In Tallinn, a young doctor working as a family physician would not prescribe the contraceptive pill due to their religious beliefs, and was forced to quit the position. According to Tartu University's professor Ruth Kalda, doctors have the right to a personal world view but are not permitted to make medical decisions based on these beliefs.
Tallinn Family Health Centre (Tallinna munitsipaalperearstikeskus) discovered that the physician, reportedly a Roman Catholic, had not prescribed the contraceptive pill to many patients, only a couple of weeks after their recruitment, ETV's current affairs show "Aktuaalne kaamera" reported.
"It turned out that the doctor had some personal insights about some matters, for example about family planning. What made it most worrying, is that because the doctor was for replacement, we could have redirected some of the unpleasant tasks to a college," Tallinn Family Health Centre's chairman of managing board Monika Haukanõmm said.
It is unclear to Haukanõmm why the doctor couldn't talk about the fact that there are medical decisions that don't fit with the doctor's beliefs right when the doctor was assigned to the position.
"When working as a doctor, you are still informed that it is associated with subjects that might not fit with your values and doctors should make all decisions based on that," the health center's chairman said.
According to Haukanõmm, medics with these kind of beliefs should rather work in either radiology or another specialty, where these kind of ethical dilemmas don't rise. She hopes that a student will consider it when making the specialty choice.
Haukanõmm notes that in medicine, the patient's rights are paramount.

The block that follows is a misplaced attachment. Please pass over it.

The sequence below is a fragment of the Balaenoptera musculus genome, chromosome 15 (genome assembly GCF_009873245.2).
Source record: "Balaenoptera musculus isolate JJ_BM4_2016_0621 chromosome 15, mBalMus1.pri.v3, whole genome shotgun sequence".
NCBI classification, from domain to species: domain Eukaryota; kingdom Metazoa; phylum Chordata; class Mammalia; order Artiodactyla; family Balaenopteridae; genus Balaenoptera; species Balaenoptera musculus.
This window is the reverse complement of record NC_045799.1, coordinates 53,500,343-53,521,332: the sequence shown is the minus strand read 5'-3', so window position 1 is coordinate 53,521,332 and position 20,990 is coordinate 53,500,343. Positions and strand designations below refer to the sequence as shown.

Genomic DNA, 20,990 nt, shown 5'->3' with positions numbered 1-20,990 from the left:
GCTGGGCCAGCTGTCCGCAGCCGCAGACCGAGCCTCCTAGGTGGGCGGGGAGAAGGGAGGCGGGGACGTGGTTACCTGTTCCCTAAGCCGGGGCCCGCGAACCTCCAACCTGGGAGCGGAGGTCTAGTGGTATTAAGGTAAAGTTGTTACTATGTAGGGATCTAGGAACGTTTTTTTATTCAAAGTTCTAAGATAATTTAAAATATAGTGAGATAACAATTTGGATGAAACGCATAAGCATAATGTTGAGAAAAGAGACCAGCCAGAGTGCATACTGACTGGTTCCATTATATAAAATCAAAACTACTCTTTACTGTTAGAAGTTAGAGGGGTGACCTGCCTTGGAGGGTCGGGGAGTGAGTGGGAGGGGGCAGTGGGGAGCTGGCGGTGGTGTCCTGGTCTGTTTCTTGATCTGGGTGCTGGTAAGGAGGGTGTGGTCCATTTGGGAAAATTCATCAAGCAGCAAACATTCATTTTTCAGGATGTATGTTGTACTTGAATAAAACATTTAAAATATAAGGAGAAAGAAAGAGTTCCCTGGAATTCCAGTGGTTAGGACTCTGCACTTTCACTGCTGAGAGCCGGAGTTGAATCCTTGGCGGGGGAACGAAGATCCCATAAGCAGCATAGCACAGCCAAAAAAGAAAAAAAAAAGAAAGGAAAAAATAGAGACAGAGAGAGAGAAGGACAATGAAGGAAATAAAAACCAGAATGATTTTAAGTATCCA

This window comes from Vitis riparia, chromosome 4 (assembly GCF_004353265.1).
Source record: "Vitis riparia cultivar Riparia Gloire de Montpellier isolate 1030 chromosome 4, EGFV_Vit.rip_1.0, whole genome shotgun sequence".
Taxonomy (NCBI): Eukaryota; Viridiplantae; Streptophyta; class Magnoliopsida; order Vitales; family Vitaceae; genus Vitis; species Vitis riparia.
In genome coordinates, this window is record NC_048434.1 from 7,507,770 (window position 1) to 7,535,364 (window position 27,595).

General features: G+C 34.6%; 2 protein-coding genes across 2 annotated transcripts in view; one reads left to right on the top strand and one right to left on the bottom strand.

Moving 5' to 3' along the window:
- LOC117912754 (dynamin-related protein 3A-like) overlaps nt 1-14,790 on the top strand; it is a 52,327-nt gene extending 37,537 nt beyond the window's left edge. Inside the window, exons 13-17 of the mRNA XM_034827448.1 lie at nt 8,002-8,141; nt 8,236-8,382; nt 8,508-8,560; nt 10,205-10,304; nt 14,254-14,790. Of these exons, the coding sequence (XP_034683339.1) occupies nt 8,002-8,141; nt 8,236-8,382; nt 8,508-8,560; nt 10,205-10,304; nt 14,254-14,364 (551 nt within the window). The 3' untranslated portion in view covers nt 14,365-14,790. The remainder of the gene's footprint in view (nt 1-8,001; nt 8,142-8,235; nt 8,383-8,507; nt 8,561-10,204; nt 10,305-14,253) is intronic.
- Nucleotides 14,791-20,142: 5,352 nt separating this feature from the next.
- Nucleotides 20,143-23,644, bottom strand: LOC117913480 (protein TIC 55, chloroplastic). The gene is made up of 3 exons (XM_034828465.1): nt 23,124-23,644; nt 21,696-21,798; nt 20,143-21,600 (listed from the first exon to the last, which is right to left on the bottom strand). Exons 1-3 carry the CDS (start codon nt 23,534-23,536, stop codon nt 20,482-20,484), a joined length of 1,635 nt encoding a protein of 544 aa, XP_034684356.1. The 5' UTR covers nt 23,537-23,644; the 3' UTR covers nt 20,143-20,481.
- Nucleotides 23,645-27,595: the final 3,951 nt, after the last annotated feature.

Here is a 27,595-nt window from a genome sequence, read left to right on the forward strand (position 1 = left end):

"A doctor can't forget about a patient's right to gain the best modern treatment and not endanger a patient's life. This can't be forgotten and because of that a doctor needs to make the decisions based on medical principles rather than bringing in religion and other principles," the professor said.
According to Kalda, a doctor can decide that they are not able to make that medical decision, but in this case, the patient needs to be directed to another doctor; the patient can't simply be left without help.
Kalda emphasized that a patient's right to gain modern treatment is included in the Medical Code of Ethics and multiple laws, and the patient has the right to decide about his or her treatment. The doctor is only allowed to refuse treatment if the treatment that the patient wishes will endanger his or her health.
The health board can't say how serious of a problem it is because they only investigate specific complaints.
"There are some specific cases, where doctors have decided to not write some specific prescriptions but I don't have any knowledge about leaving people without help," head of the Health board's health care service department Pille Saar said.
According to Saar, family physicians have to follow the instructions and, for example, if a doctor doesn't extend the prescription of the contraceptive pills or doesn't vaccinate a child, he or she needs to find a new occupation.
"If values or religious principles are disturbing the doctor in their everyday work of providing evidence-based treatment, then I think that the consideration should be made that what is the way forward and if they can continue working as a doctor," Ruth Kalda said.
According to Kalda, quitting the position of a doctor is not justified when there is a single procedure which they are against, resulting from their world view, such as abortion, but are following medical instructions. However, in this case, the patient must be directed to one of their colleagues.
According to Saar, the lifelong registration of a doctor should be discussed. "So you graduate from university and your education is going to be registered, even though maybe you haven't worked for ten years; maybe your beliefs are evolving," Pille Saar noted.
According to Ruth Kalda, this would mean additional work and bureaucracy, meaning this idea should be carefully considered.
The competence of family physicians is already being tested, but this is voluntary. According to Kalda, 75-80 percent of family doctors are involved in the competency testing project.
Editor: Roberta Vaino